Where quantities or cooking temperatures have to be specified, these are included in the instructions; otherwise, matters are left to the cook's discretion. Thus in "Spice Sauce (sauce for fish or flesh)", Hartley directs "Take a quart of sharp cider, .... some mace, a few cloves, some lemon peel, horse-radish root sliced, some sweet herbs, 6 schaloys [shallots], 8 anchovies, 3 spoonfulls of shred red peppers..."
For baking, where exact instructions are needed, these are given in Imperial units, but the oven temperature and timing are again left mainly to the cook's experience. Thus for "Bath Buns", she instructs: "Make a light dough with 1/2 lb. of flour, 1/4 lb. of butter or lard, 1 oz. of castor sugar, 2 eggs, 1/2 pint of lukewarm milk, and about 1.2 oz. of yeast. Rub butter into flour; blend ... Set it to rise in a warm place, ... bake lightly and thoroughly till golden brown."
Food in England has 27 chapters:
There is a bibliography and an index.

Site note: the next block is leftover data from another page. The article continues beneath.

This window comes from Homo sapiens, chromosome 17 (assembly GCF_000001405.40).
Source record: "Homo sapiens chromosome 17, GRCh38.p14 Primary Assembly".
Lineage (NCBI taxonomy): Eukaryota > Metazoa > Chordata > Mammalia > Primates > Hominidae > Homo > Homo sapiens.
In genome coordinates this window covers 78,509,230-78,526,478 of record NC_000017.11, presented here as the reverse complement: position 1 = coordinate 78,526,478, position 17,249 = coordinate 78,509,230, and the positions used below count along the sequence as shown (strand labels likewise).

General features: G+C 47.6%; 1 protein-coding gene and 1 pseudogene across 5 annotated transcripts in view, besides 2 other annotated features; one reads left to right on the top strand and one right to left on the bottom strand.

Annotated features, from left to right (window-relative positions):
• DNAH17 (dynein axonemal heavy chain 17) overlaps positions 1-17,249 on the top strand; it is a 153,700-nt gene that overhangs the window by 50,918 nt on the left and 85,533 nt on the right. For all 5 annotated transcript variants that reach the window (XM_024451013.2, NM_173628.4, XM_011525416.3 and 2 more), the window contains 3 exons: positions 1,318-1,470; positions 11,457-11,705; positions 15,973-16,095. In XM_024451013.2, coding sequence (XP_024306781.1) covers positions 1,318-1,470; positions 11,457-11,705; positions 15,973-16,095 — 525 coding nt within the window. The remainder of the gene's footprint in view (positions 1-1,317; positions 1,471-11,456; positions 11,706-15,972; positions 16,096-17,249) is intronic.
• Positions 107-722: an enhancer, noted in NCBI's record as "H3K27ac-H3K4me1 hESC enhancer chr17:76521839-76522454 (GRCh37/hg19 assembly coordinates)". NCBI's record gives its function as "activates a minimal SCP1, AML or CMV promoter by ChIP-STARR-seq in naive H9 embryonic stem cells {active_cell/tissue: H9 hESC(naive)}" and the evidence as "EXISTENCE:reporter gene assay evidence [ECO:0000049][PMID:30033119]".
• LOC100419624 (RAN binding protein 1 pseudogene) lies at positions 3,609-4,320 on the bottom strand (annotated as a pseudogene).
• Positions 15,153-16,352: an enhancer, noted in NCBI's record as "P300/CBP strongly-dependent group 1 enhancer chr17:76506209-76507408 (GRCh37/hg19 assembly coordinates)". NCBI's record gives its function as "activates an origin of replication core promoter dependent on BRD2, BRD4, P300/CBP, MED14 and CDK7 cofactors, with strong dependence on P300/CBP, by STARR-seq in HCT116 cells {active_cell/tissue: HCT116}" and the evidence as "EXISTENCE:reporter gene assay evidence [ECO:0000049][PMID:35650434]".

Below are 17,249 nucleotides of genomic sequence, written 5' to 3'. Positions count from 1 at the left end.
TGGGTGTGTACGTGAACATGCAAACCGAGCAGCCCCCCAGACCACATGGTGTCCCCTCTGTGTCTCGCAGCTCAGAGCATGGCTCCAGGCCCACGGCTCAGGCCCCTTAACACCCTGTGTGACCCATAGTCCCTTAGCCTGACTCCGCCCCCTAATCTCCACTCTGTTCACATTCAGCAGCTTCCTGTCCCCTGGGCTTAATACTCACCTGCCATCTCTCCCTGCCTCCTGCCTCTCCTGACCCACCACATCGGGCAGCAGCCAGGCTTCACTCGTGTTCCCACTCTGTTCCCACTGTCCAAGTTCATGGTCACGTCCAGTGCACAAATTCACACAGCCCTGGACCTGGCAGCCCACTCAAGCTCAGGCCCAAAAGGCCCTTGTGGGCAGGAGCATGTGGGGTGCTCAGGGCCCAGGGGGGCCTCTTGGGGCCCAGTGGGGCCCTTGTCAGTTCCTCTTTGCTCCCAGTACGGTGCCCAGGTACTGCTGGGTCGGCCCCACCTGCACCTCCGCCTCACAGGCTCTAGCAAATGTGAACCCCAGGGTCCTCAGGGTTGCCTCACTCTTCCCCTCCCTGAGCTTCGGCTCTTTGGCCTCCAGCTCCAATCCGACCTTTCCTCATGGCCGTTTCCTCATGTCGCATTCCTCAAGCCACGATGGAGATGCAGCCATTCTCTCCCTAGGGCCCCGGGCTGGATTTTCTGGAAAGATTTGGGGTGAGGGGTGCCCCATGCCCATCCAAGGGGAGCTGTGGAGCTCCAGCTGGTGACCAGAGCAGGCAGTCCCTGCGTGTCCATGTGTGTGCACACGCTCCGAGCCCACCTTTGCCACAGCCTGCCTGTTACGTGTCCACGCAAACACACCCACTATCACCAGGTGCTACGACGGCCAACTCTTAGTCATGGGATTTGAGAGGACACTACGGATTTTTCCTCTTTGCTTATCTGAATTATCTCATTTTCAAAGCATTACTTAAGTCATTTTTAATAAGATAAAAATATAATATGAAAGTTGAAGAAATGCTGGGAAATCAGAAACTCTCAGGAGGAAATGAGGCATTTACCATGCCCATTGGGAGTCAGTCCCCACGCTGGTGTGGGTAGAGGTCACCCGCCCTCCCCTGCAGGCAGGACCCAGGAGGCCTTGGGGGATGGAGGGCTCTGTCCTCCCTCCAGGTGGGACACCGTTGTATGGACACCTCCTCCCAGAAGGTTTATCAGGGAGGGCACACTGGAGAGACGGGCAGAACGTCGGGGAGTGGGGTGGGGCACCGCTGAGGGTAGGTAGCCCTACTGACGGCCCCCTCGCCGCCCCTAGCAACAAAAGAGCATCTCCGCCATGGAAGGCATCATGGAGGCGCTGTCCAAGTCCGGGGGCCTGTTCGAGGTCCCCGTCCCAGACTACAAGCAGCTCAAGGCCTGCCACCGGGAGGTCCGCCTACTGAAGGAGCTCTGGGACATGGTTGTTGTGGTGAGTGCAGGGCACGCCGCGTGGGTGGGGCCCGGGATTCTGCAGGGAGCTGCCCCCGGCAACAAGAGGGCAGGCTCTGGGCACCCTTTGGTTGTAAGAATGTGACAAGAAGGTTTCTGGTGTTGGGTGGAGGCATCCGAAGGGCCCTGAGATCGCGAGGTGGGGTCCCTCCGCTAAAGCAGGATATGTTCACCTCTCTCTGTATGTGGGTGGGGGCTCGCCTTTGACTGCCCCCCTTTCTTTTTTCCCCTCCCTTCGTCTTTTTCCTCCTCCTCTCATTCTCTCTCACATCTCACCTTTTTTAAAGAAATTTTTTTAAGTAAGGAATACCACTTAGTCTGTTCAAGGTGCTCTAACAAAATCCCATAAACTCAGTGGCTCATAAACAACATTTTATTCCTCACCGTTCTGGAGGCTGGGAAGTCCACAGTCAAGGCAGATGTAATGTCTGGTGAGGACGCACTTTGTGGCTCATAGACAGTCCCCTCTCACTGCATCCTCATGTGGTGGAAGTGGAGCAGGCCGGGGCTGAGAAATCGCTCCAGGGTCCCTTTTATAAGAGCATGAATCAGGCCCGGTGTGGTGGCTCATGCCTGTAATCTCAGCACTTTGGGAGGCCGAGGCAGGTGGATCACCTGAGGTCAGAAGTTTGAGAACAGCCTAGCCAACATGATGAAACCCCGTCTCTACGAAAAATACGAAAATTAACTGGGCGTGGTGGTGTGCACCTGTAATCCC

On its publication in 1954, the book was received with immediate acclaim, and has remained in print ever since. The Manchester Guardian called it "fascinating…unusually readable"; Harold Nicolson in The Observer said, "it will become a classic", though he made gentle fun of the combative Englishness of Hartley's culinary pronouncements.
The Sunday Times, reviewing the seventh edition of the book, wrote "For food scholarship at its best see Dorothy Hartley's robust, idiosyncratic, irresistible Food in England... As packed with diverse and fascinating information as a Scotch bun with fruit, this untidy bundle of erudition is held together by the writer's huge enjoyment of her subject, her immense curiosity about everything to do with the growth, preparation, preservation and eating of food in this country since the Middle Ages."